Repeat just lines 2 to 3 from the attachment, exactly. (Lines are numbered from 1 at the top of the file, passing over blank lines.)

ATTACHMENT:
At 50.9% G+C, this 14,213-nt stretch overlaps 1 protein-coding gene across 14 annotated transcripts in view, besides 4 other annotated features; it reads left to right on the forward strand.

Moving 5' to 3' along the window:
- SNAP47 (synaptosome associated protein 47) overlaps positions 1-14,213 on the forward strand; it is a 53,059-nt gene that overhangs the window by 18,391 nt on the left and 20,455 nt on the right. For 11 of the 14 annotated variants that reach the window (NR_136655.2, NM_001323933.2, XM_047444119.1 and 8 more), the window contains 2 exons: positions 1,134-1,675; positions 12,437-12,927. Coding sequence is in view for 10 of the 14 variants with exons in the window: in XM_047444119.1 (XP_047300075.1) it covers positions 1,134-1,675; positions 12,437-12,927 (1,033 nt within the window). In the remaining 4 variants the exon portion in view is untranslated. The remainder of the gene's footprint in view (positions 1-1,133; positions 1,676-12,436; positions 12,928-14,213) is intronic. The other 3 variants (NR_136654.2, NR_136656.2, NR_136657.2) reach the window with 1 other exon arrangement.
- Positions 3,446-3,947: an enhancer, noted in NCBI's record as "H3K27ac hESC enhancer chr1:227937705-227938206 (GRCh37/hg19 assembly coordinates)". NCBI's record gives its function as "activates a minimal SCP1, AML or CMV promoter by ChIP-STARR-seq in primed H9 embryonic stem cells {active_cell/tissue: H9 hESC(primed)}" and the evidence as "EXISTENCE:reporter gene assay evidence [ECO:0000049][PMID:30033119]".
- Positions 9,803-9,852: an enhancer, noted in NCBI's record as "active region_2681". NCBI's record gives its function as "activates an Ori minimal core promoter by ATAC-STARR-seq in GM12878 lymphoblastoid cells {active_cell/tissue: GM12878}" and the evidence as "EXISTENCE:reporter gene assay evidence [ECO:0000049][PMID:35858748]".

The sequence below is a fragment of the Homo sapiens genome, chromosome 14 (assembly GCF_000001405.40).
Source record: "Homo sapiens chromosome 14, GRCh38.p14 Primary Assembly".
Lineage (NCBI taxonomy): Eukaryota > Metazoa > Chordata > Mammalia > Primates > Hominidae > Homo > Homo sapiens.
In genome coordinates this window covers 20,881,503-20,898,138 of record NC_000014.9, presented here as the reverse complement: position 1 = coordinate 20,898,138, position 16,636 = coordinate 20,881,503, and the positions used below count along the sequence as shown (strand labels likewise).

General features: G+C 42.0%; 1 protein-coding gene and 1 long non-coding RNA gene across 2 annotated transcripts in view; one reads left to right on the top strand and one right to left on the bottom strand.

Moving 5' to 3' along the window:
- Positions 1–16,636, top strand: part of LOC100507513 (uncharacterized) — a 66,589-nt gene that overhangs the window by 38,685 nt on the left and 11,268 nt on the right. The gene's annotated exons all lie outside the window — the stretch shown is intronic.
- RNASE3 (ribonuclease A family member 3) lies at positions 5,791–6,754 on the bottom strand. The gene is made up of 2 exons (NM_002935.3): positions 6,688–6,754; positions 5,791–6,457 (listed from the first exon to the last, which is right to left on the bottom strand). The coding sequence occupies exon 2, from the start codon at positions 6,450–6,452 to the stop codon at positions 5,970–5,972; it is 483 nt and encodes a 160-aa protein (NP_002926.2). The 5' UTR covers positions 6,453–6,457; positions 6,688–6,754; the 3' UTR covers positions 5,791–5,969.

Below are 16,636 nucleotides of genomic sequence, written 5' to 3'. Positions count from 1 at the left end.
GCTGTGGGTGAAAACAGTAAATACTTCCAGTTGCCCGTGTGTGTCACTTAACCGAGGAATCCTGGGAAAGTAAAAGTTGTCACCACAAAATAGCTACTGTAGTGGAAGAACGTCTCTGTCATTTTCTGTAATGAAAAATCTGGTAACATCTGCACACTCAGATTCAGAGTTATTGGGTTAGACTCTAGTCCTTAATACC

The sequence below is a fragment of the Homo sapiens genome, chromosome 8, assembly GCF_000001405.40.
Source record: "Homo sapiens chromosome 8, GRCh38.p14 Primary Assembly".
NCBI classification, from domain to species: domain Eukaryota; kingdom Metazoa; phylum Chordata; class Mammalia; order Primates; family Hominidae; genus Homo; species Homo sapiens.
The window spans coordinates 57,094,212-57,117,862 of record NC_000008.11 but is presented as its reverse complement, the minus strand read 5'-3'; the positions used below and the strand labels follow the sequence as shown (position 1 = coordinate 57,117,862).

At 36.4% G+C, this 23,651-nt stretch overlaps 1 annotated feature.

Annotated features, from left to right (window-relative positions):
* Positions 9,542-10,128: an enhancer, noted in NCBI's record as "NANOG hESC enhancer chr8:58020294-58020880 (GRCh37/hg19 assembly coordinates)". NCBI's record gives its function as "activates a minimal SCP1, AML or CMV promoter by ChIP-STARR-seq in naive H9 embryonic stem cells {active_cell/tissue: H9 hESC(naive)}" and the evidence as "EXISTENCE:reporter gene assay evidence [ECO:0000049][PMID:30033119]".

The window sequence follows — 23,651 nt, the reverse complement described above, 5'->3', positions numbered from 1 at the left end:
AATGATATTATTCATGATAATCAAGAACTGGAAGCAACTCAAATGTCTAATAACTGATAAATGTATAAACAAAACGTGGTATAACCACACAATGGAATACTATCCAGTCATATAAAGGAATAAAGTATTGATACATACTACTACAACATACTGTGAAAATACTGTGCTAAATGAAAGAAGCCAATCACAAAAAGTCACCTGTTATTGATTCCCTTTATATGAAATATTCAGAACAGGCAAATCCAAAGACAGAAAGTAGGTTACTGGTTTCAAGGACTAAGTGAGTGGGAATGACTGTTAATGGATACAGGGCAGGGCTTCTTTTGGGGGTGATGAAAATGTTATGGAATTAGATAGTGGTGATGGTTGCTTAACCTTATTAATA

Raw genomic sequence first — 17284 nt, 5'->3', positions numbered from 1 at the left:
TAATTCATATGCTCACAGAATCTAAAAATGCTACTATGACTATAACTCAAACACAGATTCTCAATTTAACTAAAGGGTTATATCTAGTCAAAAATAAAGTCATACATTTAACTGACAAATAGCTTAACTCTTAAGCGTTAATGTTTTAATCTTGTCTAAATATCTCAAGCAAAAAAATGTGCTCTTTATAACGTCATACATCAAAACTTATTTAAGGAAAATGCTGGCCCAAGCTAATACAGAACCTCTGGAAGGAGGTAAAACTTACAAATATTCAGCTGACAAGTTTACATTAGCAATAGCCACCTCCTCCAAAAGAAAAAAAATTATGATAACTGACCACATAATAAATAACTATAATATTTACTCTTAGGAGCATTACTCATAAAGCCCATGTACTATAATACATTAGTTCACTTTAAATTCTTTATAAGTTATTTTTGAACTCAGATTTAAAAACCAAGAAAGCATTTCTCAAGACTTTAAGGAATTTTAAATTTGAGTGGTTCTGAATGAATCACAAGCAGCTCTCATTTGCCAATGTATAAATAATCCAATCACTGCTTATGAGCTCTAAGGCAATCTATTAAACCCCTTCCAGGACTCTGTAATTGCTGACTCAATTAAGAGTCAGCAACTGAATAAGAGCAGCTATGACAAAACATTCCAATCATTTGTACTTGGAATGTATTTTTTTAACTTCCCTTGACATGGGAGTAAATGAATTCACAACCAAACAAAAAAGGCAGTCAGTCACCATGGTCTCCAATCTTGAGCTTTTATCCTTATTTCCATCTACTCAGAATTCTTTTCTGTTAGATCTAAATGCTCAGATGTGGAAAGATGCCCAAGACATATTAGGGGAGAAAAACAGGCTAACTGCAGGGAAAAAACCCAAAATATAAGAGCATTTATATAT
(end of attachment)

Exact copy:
Moving 5' to 3' along the window:
- SNAP47 (synaptosome associated protein 47) overlaps positions 1-14,213 on the forward strand; it is a 53,059-nt gene that overhangs the window by 18,391 nt on the left and 20,455 nt on the right. For 11 of the 14 annotated variants that reach the window (NR_136655.2, NM_001323933.2, XM_047444119.1 and 8 more), the window contains 2 exons: positions 1,134-1,675; positions 12,437-12,927. Coding sequence is in view for 10 of the 14 variants with exons in the window: in XM_047444119.1 (XP_047300075.1) it covers positions 1,134-1,675; positions 12,437-12,927 (1,033 nt within the window). In the remaining 4 variants the exon portion in view is untranslated. The remainder of the gene's footprint in view (positions 1-1,133; positions 1,676-12,436; positions 12,928-14,213) is intronic. The other 3 variants (NR_136654.2, NR_136656.2, NR_136657.2) reach the window with 1 other exon arrangement.